Mizoguchi Kenji: Artist Of The Floating World

Film still for Mizoguchi Kenji: Artist Of The Floating World

Mizoguchi Kenji's great period costume dramas, such as Sansho Dayu and Ugetsu Monogatari, are held up as exemplars of his work. But has their prominence unfairly pushed his contemporary films into the shadows? By Alexander Jacoby

"The man who is without mercy is like a beast," says the father of the hero Zushio in Mizoguchi Kenji's late masterpiece Sansho Dayu (1954). To remind his son of this maxim he puts in the boy's hand a small statue of Kannon, the Buddhist goddess of mercy. This object is central not only to the moral philosophy of the film but also to its narrative development; later it will be the token by which Zushio is recognised by more than one important character. Zushio, who will for a time be corrupted by the cruelties of the world, redeems himself by following his father's teachings, which are those of the Buddhist faith.

The prominence of Buddhism in Sansho Dayu is doubtless attributable to a change in Mizoguchi's own worldview: he had recently embraced the Nichiren sect of the religion. For a man who had committed himself in the 1930s and during the occupation to secular left-wing ideals, this conversion may be interpreted as a return to his Asian roots. Yet this was paradoxically at a time when Mizoguchi's work was achieving unprecedented recognition abroad. It is a telling illustration of this paradox that when the director went to Italy in 1953 to attend the Venice Film Festival, where Ugetsu Monogatari was screening in competition, he took with him a votive image of Kannon and prayed to her for victory.

By the time Mizoguchi achieved international acclaim he was approaching the end of a long and productive career (he was to die, at the relatively young age of 58, in 1956). He had directed his first film in 1923 and had worked prolifically throughout the silent era. He had even - although by the time of his success on the postwar festival circuit this was largely forgotten - been discovered abroad in the late 1920s: the ghost story The Passion of a Woman Teacher (1926), now lost, was screened in Paris at a time when very few Japanese films achieved any kind of foreign distribution. Nevertheless, it was the coming of sound that formed his mature manner. In the extraordinary sequence of Osaka Elegy (1936), Sisters of Gion (1936), The Straits of Love and Hate (1937) and The Story of the Late Chrysanthemums (1939) he perfected an austere style, departing radically from the conventions of Hollywood narration and typified by long takes, extreme camera distance and a balance between static shots and elaborate movement on screen.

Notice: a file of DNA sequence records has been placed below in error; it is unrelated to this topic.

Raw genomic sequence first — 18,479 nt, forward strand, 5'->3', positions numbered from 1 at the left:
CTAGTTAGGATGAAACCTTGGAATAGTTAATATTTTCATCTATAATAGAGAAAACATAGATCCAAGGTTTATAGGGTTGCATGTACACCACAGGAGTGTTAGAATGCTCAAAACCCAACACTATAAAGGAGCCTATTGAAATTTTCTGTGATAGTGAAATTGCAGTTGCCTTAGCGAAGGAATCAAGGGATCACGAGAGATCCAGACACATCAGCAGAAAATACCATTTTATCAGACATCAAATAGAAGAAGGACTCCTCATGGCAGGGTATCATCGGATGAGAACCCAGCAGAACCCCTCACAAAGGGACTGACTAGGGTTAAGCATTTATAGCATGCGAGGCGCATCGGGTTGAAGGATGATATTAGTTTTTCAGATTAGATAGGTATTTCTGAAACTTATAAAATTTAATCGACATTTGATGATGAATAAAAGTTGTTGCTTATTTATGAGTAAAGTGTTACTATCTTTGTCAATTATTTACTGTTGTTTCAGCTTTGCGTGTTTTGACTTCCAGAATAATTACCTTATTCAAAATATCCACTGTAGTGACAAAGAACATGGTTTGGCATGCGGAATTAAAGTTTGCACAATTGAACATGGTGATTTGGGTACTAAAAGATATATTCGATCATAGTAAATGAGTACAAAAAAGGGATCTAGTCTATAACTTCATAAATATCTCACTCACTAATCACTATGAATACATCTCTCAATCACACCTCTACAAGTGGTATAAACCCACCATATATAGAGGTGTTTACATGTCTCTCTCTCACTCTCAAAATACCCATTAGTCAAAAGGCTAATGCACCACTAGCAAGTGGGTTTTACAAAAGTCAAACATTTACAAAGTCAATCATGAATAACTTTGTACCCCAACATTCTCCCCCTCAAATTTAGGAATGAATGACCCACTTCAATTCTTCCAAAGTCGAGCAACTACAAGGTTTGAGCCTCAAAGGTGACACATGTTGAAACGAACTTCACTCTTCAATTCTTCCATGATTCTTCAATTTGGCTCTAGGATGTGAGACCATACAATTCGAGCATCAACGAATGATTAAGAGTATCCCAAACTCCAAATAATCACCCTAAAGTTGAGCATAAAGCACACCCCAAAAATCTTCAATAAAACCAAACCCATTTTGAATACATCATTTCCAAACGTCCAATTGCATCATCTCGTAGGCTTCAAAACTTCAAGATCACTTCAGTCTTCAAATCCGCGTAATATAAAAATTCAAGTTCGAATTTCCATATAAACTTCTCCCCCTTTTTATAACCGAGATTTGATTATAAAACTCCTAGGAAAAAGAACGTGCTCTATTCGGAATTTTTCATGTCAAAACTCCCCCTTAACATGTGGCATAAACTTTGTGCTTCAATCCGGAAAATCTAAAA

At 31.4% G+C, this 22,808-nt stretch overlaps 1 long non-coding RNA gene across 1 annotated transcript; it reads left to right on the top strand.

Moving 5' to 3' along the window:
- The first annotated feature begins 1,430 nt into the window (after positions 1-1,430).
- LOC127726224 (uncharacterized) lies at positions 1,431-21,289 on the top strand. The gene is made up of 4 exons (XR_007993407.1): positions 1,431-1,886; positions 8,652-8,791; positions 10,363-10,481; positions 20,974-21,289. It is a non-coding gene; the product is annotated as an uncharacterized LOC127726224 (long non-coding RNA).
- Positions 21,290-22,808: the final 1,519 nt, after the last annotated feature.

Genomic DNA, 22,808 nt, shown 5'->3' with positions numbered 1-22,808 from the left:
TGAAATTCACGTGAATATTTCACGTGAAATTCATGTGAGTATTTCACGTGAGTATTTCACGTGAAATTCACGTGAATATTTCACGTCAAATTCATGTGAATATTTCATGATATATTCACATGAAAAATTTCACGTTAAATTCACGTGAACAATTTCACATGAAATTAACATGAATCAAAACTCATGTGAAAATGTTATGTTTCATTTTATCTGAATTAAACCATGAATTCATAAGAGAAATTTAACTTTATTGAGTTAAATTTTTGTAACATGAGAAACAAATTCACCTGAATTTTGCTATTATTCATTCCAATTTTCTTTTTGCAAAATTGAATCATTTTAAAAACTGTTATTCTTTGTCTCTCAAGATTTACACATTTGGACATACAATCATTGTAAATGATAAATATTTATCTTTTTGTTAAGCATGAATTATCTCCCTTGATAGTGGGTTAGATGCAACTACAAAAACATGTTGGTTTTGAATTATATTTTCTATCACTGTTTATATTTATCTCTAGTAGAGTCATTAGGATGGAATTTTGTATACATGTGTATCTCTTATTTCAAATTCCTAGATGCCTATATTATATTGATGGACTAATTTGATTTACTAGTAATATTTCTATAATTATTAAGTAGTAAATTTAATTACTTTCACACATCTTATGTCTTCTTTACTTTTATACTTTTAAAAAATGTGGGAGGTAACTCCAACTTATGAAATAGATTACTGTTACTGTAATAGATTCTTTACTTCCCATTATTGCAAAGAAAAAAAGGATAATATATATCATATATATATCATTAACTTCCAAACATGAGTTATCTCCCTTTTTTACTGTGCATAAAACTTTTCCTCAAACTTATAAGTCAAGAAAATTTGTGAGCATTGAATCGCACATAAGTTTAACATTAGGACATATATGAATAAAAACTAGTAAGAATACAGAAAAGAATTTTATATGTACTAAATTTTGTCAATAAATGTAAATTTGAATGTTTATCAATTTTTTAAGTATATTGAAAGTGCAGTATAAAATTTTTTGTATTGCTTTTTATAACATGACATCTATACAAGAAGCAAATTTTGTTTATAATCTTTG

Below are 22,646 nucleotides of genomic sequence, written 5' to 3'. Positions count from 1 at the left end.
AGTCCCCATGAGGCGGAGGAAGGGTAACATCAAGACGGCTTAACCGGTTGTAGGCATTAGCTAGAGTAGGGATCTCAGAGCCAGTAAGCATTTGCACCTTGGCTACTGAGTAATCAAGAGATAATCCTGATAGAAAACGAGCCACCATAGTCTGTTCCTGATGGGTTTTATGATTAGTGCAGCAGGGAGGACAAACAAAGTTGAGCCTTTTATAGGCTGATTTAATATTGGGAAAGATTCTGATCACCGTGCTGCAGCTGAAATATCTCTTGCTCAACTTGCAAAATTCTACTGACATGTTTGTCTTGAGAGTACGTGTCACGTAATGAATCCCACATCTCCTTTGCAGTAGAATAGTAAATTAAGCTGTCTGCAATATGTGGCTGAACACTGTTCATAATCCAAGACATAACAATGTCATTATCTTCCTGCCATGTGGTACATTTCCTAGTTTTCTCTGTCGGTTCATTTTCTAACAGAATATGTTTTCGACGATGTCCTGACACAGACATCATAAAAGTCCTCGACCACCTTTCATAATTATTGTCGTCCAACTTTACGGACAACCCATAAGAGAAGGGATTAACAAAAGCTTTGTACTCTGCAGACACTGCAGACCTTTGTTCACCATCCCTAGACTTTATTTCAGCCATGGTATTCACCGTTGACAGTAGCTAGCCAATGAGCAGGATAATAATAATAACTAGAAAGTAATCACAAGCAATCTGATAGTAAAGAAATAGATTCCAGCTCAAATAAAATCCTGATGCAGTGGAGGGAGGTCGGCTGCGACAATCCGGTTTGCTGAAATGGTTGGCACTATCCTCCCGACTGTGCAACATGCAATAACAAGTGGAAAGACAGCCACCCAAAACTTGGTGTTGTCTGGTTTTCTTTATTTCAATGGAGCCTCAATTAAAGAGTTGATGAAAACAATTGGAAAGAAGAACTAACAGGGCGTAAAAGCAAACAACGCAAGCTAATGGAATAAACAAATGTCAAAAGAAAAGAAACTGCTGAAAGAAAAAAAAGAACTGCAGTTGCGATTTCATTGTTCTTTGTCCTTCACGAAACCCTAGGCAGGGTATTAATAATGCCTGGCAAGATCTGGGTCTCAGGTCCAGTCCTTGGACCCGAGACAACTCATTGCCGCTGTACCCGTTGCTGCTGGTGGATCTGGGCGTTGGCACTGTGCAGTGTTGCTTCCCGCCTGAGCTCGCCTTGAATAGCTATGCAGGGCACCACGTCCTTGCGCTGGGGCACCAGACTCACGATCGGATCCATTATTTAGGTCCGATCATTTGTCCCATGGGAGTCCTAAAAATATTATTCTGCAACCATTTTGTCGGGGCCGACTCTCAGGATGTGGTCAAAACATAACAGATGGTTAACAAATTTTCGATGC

Although Mizoguchi remained faithful to the basic elements of this style throughout his career, his aesthetic was modified in the postwar era. By then he had seen and admired the use of deep focus and long takes in the Hollywood collaborations of director William Wyler and cinematographer Gregg Toland, and his own deployment of those techniques began to be partially influenced by the Hollywood model. The result, in films such as Five Women around Utamaro (1946) and My Love Has Been Burning (1949), was a more direct emotional involvement, mediated through a more frenetic use of camera and onscreen movement, with a more frequent (if still, compared to most films, relatively rare) employment of medium close-ups. In essence this was the style that was carried over into Mizoguchi's last films, which included not only such serenely affecting period pieces as Ugetsu, Sansho, The Life of a Woman by Saikaku (1952, aka The Life of Oharu), The Empress Yang Kwei Fei (Yokihi, 1955) and A Story from Chikamatsu (Chikamatsu monogatari, 1954),but also the sequence of intense 'bourgeois melodramas' exemplified by Miss Oyu (Oyu-Sama, 1951) and such scathing accounts of the situation of geisha and prostitutes as Gion Festival Music (Gion Bayashi, 1953), The Woman in the Rumour (Uwasa no onna, 1954) and the director's final work Red Light District (Akasen chitai, 1956).

Universal values